Anonymous said: I've formed a bad habit where, instead of writing, I'll just sit and daydream stories, and they're always perfect because they never have to be translated from thought to form. As a side effect I've stopped writing almost completely. I try to get back into the habit of writing but I've found it hard to come up with ideas without sitting and daydreaming ideas, but doing that makes me lose the motivation to write. Do you have any advice to break this habit?
This was my ‘writing career’ when I was young. I’d come up with great ideas, wonderful ideas, aaand… I never got past jotting down the basic summary. Why? I’m still not sure. Maybe I was afraid of my ability to write them (reflecting, I think this had a large part of it). Maybe the first draft blues kept me from really understanding how to put the moving pictures in my head into words.
Thing is, though, even in movies, script writers and directions have to use language to convey what they imagine, and the fear of fucking it up is only hurting one person: you (and me!). I’m gonna be honest here; it’s not easy. It’s really hard, actually, and you need to keep trying and failing until you get on it. You can do this thing. You know you can.
Make peace with the shitty first draft. You have to accept this as part of the process. Breathe in, let go. This is one of the main reasons I draft in ink and paper, because it’s much easier to keep going without looking back. Don’t hesitate too long over which word to use; write both, underline, and move on. The only thing between you and perfecting your idea is the shit it’s gonna start out as, and you have to get that hammered out before you move on.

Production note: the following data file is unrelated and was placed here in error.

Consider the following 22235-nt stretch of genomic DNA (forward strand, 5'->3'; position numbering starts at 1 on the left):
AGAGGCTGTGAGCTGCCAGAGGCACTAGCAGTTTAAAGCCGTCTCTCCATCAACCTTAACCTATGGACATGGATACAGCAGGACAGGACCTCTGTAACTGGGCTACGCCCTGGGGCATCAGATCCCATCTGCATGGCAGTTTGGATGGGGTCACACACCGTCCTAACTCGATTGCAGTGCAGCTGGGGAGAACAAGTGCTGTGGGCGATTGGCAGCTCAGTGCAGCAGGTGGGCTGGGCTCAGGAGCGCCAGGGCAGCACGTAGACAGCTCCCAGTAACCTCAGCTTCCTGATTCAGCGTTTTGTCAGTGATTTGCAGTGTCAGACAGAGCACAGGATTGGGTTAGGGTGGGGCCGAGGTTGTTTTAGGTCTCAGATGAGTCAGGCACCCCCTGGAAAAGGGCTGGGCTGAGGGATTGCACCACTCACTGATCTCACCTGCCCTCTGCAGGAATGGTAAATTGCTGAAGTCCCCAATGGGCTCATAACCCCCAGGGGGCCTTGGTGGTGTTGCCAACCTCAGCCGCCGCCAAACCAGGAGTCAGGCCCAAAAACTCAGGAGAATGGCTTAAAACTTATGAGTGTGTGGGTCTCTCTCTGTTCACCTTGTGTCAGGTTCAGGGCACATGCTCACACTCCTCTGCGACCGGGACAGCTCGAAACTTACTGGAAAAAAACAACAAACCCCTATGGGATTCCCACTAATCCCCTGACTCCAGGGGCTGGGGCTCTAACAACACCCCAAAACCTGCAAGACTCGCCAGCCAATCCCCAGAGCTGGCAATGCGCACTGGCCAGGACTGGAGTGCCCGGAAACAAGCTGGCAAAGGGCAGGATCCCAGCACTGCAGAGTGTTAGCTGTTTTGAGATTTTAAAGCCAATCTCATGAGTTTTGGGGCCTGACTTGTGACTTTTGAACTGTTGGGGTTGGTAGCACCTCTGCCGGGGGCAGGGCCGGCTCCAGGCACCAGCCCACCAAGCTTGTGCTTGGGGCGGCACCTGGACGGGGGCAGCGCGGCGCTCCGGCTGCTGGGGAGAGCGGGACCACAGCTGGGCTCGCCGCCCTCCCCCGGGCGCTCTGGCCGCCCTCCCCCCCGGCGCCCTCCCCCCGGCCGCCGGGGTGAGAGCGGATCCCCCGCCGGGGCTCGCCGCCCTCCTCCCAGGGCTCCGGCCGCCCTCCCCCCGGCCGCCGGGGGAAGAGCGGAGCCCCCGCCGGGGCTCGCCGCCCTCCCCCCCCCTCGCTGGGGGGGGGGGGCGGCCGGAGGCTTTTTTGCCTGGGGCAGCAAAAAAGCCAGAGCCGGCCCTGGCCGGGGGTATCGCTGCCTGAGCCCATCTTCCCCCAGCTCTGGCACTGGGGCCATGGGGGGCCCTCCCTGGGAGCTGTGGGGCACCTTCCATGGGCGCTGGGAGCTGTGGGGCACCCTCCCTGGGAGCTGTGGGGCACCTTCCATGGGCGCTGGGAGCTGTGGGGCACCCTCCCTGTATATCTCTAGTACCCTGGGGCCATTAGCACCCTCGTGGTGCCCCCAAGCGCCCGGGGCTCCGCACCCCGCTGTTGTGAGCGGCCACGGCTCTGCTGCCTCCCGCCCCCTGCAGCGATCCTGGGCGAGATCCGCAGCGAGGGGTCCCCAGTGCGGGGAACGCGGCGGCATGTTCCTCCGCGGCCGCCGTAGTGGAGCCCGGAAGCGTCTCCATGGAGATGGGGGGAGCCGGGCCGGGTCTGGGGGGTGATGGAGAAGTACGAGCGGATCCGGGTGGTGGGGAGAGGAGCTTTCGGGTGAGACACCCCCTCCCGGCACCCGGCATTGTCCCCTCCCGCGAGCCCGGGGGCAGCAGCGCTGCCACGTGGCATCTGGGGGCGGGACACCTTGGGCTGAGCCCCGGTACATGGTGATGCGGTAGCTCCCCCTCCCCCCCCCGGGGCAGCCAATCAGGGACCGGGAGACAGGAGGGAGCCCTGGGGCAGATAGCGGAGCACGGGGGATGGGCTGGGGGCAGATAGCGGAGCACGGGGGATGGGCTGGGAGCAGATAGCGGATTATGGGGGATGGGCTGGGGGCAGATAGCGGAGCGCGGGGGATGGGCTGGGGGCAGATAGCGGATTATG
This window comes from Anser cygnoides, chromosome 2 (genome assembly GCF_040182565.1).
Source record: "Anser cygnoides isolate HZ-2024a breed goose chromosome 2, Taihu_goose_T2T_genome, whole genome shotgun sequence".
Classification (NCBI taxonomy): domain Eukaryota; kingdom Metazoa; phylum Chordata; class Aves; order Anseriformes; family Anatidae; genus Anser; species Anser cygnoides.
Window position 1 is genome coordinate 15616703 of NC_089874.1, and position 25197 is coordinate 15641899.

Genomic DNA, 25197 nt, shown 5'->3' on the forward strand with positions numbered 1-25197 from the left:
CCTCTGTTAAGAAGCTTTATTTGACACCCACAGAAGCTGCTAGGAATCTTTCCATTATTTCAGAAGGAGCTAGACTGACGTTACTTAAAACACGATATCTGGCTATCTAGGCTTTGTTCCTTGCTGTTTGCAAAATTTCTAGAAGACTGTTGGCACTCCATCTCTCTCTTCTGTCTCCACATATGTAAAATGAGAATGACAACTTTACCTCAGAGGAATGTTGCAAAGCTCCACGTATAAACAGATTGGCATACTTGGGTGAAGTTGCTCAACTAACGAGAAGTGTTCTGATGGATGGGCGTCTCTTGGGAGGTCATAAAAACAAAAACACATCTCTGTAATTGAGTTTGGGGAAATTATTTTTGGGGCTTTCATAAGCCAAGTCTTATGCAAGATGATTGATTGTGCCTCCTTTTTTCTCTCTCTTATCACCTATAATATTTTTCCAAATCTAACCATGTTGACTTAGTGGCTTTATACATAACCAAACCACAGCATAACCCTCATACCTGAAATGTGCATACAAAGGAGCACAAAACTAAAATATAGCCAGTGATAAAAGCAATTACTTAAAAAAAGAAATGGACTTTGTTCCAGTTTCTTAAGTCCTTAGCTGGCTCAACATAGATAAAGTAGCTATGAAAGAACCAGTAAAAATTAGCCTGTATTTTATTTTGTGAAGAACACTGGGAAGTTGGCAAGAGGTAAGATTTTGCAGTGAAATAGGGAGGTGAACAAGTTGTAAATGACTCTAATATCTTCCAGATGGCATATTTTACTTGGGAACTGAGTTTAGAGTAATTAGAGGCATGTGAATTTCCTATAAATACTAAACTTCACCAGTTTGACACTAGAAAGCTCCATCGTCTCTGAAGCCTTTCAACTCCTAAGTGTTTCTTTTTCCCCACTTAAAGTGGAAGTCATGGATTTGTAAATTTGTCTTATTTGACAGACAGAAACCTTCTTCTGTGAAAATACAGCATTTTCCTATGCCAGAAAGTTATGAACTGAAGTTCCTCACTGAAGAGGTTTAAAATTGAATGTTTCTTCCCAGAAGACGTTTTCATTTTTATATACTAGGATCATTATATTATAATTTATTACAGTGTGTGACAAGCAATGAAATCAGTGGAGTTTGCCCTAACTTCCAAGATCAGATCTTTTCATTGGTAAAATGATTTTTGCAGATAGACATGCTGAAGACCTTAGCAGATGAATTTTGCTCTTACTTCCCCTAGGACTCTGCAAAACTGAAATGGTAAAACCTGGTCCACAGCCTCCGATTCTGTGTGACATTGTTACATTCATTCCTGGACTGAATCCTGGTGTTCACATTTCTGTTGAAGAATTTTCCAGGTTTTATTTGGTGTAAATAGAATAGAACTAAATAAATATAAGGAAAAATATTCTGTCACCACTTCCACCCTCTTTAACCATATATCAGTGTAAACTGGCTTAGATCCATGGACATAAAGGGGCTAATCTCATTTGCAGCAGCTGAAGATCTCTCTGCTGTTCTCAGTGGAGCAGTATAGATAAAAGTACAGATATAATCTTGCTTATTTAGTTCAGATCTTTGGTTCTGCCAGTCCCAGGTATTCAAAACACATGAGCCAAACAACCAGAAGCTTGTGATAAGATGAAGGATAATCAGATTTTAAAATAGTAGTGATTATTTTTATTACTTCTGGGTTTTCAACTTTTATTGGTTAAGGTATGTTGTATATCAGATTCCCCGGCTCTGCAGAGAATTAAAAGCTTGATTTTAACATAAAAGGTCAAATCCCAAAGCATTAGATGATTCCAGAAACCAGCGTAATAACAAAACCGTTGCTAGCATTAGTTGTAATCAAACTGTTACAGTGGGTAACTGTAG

It’s hard. I know it’s hard. Your idea is so good, but it comes out so badly. Fear of the shitty first draft is the biggest motivation killer I know. It’s an emotional landmine, one that waits for when you come back to reveal something you liked while writing earlier is, in, fact, not that great at all. You have to accept this. You have to live with it and keep writing. It gets better later on, you just have to deal with the bad now. Don’t dwell on it. Get it down to edit later.
Outline. Outline and remember outlining is not writing; no matter how vague or detailed, you have to go back and put it into story structure later. Outline knowing that it’s a way to write without the scariness of writing, outline knowing it gets you closer to your goal. Outlining is your ally, but don’t let it hold you forever. It’s tempting to stay in the outline phase; it’s safe there, with no chance of failure. Don’t believe it; you have to move beyond it.
Deadline. Once the writing starts, find ways to stick to it. Give yourself goals and dates, tempt yourself with rewards (candy!) and punishments (do the dishes!). Find people to help you out; ask your Team You to check in with your process. If you’re having trouble, talk to them about plot points or just vague ideas. You need encouragement and the internet can be a great place to find it, but again, don’t get stuck there. You need to move on. You need to get those words down.
You can do this anon. Your ideas are worth it. Put those daydreams on paper, get partners to encourage or write with you.
This is totally what I’ve been doing. YAY a possible solution!